BOLLING AIR FORCE BASE, D.C., June 20, 2008 – Defense Secretary Robert M. Gates praised Air Force Gen. Michael V. Hayden at the general’s military retirement ceremony here today as “the quintessential intelligence professional in government” who will continue making profound contributions as the Central Intelligence Agency’s civilian director.

Gates lauded Hayden’s work since May 2006 as the first CIA director in uniform since 1981. If anyone had questions at the time about whether a military person should hold the key intelligence post, Hayden quickly put their concerns to rest, Gates said.

The secretary said Hayden helped the Defense Department and other members of the intelligence community overcome past divisions and discord that had hampered their effectiveness. “We are all on one team now,” Gates said. “I would argue that there has never been a better fusion of military operations and intelligence in the history of warfare.”

Close military-CIA cooperation is particularly important during the war on terror, “a time in which our national security depends on the effective synthesis of intelligence and military operations,” Gates said.

He cited intelligence efforts that have led to the killing or capture of terrorist leaders and operatives in Iraq and Afghanistan, ultimately saving countless Iraqi, Afghan, American and coalition lives.

Gates cited Hayden’s vast intelligence experience, built during a career spanning almost 40 years. He oversaw the intelligence directorate at U.S. European Command, commanded the Air Intelligence Agency, directed the Joint Command and Control Warfare Center and the National Security Agency, and served as both principal deputy director and director of national intelligence.

“For more than 20 years, he has been both an intelligence provider and consumer,” Gates said. “He knows the entire spectrum of the business, and he knows what policymakers and military planners need to do their jobs.”

As Hayden trades his Air Force uniform for a coat and tie, Gates said, he will continue contributing his expertise in advancing the U.S. intelligence effort.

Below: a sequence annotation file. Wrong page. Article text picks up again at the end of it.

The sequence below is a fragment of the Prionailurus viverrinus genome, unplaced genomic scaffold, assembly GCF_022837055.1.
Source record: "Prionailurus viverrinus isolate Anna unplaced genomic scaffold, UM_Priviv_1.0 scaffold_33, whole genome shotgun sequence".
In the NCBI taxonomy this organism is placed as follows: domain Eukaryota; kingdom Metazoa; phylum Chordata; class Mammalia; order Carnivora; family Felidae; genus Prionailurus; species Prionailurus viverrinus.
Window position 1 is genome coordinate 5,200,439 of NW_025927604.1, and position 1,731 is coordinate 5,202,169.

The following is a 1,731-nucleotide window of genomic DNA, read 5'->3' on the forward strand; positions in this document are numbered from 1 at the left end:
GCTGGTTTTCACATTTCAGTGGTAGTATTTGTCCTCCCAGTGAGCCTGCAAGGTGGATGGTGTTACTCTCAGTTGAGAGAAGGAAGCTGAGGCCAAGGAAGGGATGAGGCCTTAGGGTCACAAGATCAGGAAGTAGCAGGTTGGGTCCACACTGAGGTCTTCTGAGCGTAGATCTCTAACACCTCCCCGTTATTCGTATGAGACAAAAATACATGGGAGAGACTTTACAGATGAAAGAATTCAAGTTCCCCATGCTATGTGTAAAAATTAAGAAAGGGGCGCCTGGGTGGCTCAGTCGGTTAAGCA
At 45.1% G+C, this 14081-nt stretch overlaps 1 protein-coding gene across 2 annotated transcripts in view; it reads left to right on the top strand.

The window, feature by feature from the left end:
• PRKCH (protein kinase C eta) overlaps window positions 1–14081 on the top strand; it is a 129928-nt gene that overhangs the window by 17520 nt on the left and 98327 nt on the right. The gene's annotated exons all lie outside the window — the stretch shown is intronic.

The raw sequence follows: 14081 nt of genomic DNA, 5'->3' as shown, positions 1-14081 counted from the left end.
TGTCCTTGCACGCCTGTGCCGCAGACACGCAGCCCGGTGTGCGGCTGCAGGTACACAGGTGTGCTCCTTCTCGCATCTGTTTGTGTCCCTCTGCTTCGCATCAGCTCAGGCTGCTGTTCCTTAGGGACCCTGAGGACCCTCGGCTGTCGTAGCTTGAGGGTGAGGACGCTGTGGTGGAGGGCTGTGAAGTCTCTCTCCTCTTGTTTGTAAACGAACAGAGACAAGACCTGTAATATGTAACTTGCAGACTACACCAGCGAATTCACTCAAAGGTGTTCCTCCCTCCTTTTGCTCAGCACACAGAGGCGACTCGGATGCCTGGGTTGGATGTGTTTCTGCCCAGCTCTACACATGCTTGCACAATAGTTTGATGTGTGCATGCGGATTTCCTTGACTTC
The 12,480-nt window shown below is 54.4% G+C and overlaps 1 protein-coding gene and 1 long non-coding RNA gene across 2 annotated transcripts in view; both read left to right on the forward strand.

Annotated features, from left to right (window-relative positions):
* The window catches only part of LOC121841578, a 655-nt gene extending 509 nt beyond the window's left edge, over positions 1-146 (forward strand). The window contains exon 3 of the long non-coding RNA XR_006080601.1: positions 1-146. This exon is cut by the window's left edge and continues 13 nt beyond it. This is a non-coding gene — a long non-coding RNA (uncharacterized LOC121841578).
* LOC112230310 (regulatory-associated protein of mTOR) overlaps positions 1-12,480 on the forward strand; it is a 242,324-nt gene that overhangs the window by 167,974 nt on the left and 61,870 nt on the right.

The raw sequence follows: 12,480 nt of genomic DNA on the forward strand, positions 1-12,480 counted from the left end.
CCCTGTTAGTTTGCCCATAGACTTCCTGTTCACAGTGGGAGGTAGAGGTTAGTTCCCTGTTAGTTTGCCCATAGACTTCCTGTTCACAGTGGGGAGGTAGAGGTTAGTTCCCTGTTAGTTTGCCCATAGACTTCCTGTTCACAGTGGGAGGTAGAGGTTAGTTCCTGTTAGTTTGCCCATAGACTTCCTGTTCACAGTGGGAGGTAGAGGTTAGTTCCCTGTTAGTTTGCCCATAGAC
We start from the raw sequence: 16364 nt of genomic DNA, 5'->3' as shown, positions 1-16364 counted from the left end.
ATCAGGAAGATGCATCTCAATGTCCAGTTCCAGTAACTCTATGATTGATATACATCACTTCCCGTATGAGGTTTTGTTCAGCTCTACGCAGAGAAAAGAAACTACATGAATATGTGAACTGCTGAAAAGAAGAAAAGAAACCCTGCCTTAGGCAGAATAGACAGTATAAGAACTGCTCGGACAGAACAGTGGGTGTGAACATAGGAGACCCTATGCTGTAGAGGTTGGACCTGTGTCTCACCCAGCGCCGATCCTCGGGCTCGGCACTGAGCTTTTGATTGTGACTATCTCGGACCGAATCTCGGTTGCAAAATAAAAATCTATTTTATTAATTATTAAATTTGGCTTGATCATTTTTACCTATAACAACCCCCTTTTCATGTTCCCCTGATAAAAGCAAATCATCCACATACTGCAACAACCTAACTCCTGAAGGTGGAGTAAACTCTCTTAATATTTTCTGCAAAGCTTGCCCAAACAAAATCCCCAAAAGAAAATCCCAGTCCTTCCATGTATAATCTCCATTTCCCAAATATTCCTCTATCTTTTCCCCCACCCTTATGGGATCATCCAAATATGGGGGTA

Hayden wove humor into his military farewell, thanking his wife, Jeanine, who he said has made his service “a team enterprise,” and other family members who have kept him true to his Pittsburgh roots.

Serving with many key organizations during the past four decades, Hayden said, he’s always been “an airman first.” He said he’s been proud to be a part of the Air Force as it transformed into the information age and that he’s astounded by strides that paved the way for today’s precision operations, all fueled by critical intelligence.

“Information is absolutely critical to how we operate” and “a determinant of success,” he said.

Hayden praised his staff at the CIA, where he said he found when he arrived two years ago a culture that “wasn’t quite military, but it was expeditionary and it was very can-do.” He called their behind-the-scenes work around the world, including war zones, in support of the men in women in uniform and the nation “the finest expression of patriotism.”

“These people give far more than they get. They deserve far better than they usually receive,” he said. “And when they succeed in their work, help their countrymen feel safe again, they still stay in the shadows, continue their work and discipline themselves to ignore the sometimes shrill and uninformed voices of criticism.”

Hayden said he’s honored as he hangs up his Air Force uniform to remain at the CIA as its civilian director and to continue advancing successes being made there.

As in football, decisions in intelligence would be far easier after the fact, Hayden said.

“We’d all be going to Canton and enshrined there,” he said, referring to the Pro Football Hall of Fame in Ohio. “But I am honored to be on the field, playing in real time on the CIA team.”

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